posted by Pufferish at 6:55 AM on September 7, 2010


My boyfriend does this - and doesn't realize he's doing it.
He usually does this when he's nervous.

He is fine otherwise.
posted by KogeLiz at 7:05 AM on September 7, 2010


Is this what that kid, Brick, is supposed to be doing on the sitcom The Middle?
posted by Thorzdad at 7:07 AM on September 7, 2010


I'm with DU - I can't listen to music during tasks that involve intense linear-thinking concentration (writing an essay, for instance). However, a long walk with my iPod and headphones is great when I need to step outside my normal way of thinking about a problem or need inspiration to strike. It's also great for tasks that might be challenging and require focus, but a different kind of focus. Drawing is a great example there.

Back to the topic, to me there is a difference between what the OP describes and consciously "practicing" one's wording before saying something you want to express in a precise manner, or even between the former and turning an interesting phrase around in your brain via repeating it verbally. When I (apparently) did this as a kid, I had NO IDEA I was doing it. To the point that I didn't even believe people who told me that I did. And, if the people who noticed it are to be believed, it was practically everything I said. On the other hand, sometimes even as an adult I try out different ways of saying something or repeat an interesting turn of phrase to myself. When I do that, I know I'm doing it - I'm doing it on purpose, because I enjoy words or need to be sure I'm choosing exactly the right ones.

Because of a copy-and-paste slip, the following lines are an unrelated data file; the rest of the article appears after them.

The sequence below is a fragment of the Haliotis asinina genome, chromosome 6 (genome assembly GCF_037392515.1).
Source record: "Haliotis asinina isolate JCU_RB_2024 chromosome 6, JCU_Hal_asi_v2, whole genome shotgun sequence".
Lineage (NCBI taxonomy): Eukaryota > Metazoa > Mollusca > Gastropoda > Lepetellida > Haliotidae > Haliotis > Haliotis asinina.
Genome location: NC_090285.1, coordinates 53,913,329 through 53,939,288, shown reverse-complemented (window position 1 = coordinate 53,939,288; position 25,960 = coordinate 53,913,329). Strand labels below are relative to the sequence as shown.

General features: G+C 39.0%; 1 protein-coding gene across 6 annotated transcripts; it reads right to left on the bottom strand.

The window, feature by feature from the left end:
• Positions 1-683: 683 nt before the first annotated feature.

posted by Sara C. at 7:41 AM on September 7, 2010


No one can truly focus on two things at once; those who appear to (e.g. listening to music while working) are dividing their attention, and they are unable to ever achieve the one-pointedness you get even at your baseline.

Ummmm....false. I find music shuts off the words in my brain and lets me do things like drawing, building and even writing long bits of not-too-algorithmy code in a LOT more focused and concentrated manner.



That's not listening to music. That's HEARING music. The difference isn't just semantic. If you tried to really LISTEN to the music (in the way a musician or serious aficionado does), you'd be dividing your attention. That's why the person to whom I'm responding finds it distracting; he's paying attention, and attention can't efficiently be paid to two tasks at the same time; it's always divisive, even though one might not recognize the lost efficiency (that's not arguable; it's fully accepted by both psychologists and yogis).
posted by Quisp Lover at 12:23 PM on September 7, 2010


to me there is a difference between what the OP describes and consciously "practicing" one's wording before saying something you want to express in a precise manner, or even between the former and turning an interesting phrase around in your brain via repeating it verbally.

True, they seem/feel like different issues....but I rehearse, too. As do many (perhaps even all) people with this issue (per the thread I linked to near the top). So I bet they're associated. In fact, same's true of you (e.g. as you say "sometimes even as an adult I try out different ways of saying something or repeat an interesting turn of phrase to myself"). Of course it's hard for us to know what's associated, since the behavior's so unconscious to begin with!


When I (apparently) did this as a kid, I had NO IDEA I was doing it. To the point that I didn't even believe people who told me that I did.
Same here. And that seems common, from what I'm reading (including above).
posted by Quisp Lover at 12:28 PM on September 7, 2010